Thursday, October 23, 2008

Preschool and I should maybe commit this quote to memory


Kevin and I have never sent our kids to preschool. We feel like children are little for so short a time. I want them to just enjoy being a part of the family. Going to the grocery store, playing with their baby sister, playing independently, being HOME. We've always felt this way. I never foresaw myself needing to give a defense for this position, or that it was somehow controversial--I just thought some kids went, and some kids didn't. No big deal.

Anyway, recently someone (who happens to be in a teacher credential program) asked me where my older three attend preschool. I politely said they don't go, that they're home with me. This person literally gasped, half-laughed and said, "They don't go to preschool?!"

During Yosef's evaluation, it seemed clear at two different points that one of the evaluators sees parents as somewhat incompetent to raise educated children. This made me wonder how many well-meaning experts have essentially disempowered already-intimidated parents, making them feel like they can't in any way contribute to their child's education. Hmmmmm.

I truly have NOTHING against public schools, or preschools. Most kids I know have gone to preschool and I think that's great! But this idea that kids NEED to be away from their parents earlier and earlier seems really wrong to me. I know all about the research touted by proponents of early education--but there is also research demonstrating that the early benefits of preschool are not necessarily sustainable over time. That's no reason NOT to go, but in my mind it's definitely reason enough to not HAVE to go.

Anyway, I read the following words by Ruth Beechick not too long after the above incidents occurred, and the first part had me laughing (okay, so I confess that I love sarcasm. Even if it's rude. What can I say? And in the interest of full disclosure, the above picture is of my kids playing a computer game! Ha!):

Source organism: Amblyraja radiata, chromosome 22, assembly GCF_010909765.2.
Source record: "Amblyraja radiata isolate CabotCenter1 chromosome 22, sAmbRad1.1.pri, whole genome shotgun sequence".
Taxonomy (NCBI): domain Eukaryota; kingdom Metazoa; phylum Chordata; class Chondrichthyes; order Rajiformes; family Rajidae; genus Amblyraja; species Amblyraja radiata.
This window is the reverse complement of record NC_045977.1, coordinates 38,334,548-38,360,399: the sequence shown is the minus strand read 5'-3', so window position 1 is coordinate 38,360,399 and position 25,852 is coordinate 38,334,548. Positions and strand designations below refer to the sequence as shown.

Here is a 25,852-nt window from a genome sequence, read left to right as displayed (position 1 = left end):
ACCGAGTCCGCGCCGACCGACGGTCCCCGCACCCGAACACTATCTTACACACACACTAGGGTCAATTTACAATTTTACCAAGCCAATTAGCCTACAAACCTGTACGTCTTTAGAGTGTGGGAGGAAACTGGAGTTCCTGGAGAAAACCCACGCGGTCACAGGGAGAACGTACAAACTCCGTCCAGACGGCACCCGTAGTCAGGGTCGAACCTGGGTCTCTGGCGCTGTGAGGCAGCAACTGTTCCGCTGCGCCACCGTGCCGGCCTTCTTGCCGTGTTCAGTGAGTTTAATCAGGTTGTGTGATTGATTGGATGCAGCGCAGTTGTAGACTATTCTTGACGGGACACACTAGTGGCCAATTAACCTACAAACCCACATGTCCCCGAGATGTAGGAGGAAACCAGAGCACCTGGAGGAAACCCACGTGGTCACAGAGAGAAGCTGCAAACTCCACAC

Curriculum for a 3-year-old? How about a loving home life that is
somewhat orderly in normal household routines? Add plenty of playtime
which is mostly free exploration...and only sometimes guided to new
activities. Add the outdoors...That sounds almost perfect to me. The
normal home life will include some books and reading...Language learning?
Family and friends are always teaching that.

21 comments:

joy said...

i totally understand what you mean. in many ways, we are now conditioned to expect that our kids NEED to go to preschool. i don't think that's true either! it definitely has benefits but i know lots of kids (like ages 5th grade to post high-school) who have performed very well in school without preschool. all that being said, yes i did send eli to preschool last year. but i will say that i really want my kids to have only one year of preschool. i get sad thinking that if my wiggly 3 year old were in preschool, he could be getting disciplined for not sitting still during story time or whatever. anyway--i love that quote and who needs preschool when you have a computer, right? ;)

Karen Wall said...

As a recent preschool drop out's mother I appreciate your quote. I have just begun homepreschooling my son and it is a blast! I am using a sort of Montessori-ish (I am certain that is not a word) approach and it is mostly just he and I learning about life together. I agree with the pressure, though. I have gotten tons of it after I withdrew him! :)